Unintended Consequences

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Man with intent look.
Outcomes are problematic.

We are naive to believe that principle and rationality determine human conduct, and when properly educated, persons are accountable. We punish for conscious deception, fraud, and malicious intent. Otherwise by consensual agreement and common law, persons are not held accountable for unintended consequences. In a sense, the law has facilitated in rendering unconscious the evil that persons and professions do in the name of good.

Persons and professions are in the business of maintaining a charade and public posture of good intent while, in fact, persons and professions feed their narrow interests, defined as their advantage materially and socially –in terms of money and power. This is true for the medical profession (unnecessary operations), the hospital system (unnecessary stays, overcharging), psychology (multiplication of disorders, fostering dependency), social work (petty power), politicians (obvious examples), military (cost overruns), education (loans for students), religion (pedophile priests), lawyers (obvious examples), business (tobacco, multiple examples). This occurs at the personal, professional, and social level (US involvement in wars and conquests).

As for the last example, society expects that business operates to maximize its advantage, and so moral expectations for business are less than the moral expectations for professions. However, the morality of the professions is no greater, and the deception is larger.

Members of professions and governments collude to not recognize the “unintended effects” perpetrated by other professionals (and governments) as a conscious or unconscious, quid pro quo agreement.

As societies increasingly evolve to “service based” economies, the impact of delusion upon individual members increases and amplifies. In a society where economy was based upon material production, the material product could be examined and its quantity, quality or craft could be evaluated in relation to need or aim. But in service based economies, the value of a service increasing relies upon the rationales of professionals and specialists who vouch for the benefit of their services within a system of transactions or relations that professionals or specialists have themselves defined.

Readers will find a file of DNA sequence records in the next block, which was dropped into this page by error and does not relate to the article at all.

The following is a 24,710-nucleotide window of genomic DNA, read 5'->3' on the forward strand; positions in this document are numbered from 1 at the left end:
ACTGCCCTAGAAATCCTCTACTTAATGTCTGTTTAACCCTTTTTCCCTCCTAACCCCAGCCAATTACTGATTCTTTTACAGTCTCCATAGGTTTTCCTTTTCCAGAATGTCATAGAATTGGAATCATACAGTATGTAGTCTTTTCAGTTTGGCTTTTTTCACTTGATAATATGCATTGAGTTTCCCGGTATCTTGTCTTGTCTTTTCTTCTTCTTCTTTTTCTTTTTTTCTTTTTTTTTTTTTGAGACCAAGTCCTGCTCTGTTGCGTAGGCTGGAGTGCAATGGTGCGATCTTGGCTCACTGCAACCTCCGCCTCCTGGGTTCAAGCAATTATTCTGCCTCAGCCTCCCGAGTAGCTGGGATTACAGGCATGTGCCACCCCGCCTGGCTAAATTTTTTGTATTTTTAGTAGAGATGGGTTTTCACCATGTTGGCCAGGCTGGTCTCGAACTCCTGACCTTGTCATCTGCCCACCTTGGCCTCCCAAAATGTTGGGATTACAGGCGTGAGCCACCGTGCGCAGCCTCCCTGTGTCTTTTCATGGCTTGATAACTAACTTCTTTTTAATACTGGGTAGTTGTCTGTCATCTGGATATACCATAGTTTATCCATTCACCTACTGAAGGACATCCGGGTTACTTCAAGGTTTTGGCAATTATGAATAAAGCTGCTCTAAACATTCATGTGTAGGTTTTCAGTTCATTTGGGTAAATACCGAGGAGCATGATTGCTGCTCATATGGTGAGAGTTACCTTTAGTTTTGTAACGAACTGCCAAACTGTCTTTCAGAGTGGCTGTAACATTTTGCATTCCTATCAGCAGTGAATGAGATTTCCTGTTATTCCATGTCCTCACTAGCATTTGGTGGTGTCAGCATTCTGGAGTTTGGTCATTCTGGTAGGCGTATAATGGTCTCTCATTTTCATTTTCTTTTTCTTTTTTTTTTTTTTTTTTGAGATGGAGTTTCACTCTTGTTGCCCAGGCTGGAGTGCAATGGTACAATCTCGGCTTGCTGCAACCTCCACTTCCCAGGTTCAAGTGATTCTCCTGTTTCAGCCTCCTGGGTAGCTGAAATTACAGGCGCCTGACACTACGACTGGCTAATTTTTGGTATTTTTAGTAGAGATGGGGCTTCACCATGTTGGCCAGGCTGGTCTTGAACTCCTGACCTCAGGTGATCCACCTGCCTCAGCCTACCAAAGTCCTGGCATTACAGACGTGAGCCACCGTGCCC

Professions, specialists, and governments engage in policies and actions, and construct theories that are self-serving. This is Foucault’s thesis, but he is content to demonstrate this for institutionalized inmates of insane asylums. In fact, this is ubiquitous. In his classic sociological analysis, The Power Elite, C.Wright Mills describes how rationales may be employed to disguise intention and manipulate opinion. Niccolò Machiavelli’s The Prince lays out game plans for the unadorned wheeling of power by elites, with lessons for corporations and professions.

Actions are rarely morally pure. The most virtuous action has its downside. The saving of a life may simply prolong suffering. Moral actions have a moral double effect. On the one side, good; on the other side, not so good. A check for double effect is to investigate what is one’s personal advantage, professional advantage, or group advantage to act in such and such a way or to accord with such and such theory?

The question is how does one become conscious of the moral dark side? Psychoanalysis may succeed in making the individual conscious of their self and their relations with others. But does it matter much if one’s values are skewed? A shift in values usually only occurs through experience and reflection motivated by the recognition that one’s values need fixing.

Values are entrenched and deeply defended because they appear so fundamental and seem to serve as the lynch pin for action and rationalization of motivation.

Getting aware of the evil that one does or endorses by virtue of professional, political, or group membership may be facilitated by:

  1. Placing primary importance on principles that address “unintended consequences”, i.e. “At first do no harm”;
  2. Taking the role of the other, in particular, the person or group affected;
  3. Attending to extra-professional source material relevant to one’s profession that arises outside one’s specialization. For example, the drama One Flew Over the Cuckoo’s Nest may have played a role in dismantling the hospital system for the insane. An old establishment was disposed (or was it?) and was replaced by a new establishment, but did the mentally compromised benefit? Did society benefit? Clearly many mental health professionals did.

Personal advantage itself is not evil. In classical economics, advantage arises from exchange –and, often, the self and other are benefited. What is evil is when personal advantage arises through jeopardy or injury to other people’s welfare. It is this later form of advantage that is so common in politics and among the professions. I do not know if I would so much call it “advantage” as I would call it evil, pure and simple.

Consider a mandatory checklist system: Examine the potential benefit and costs of any policy to the public, to the profession, to the culture. Ask the question whenever an assertion of cost or benefit is projected, what is the basis? Is it a conjecture or a scientific finding?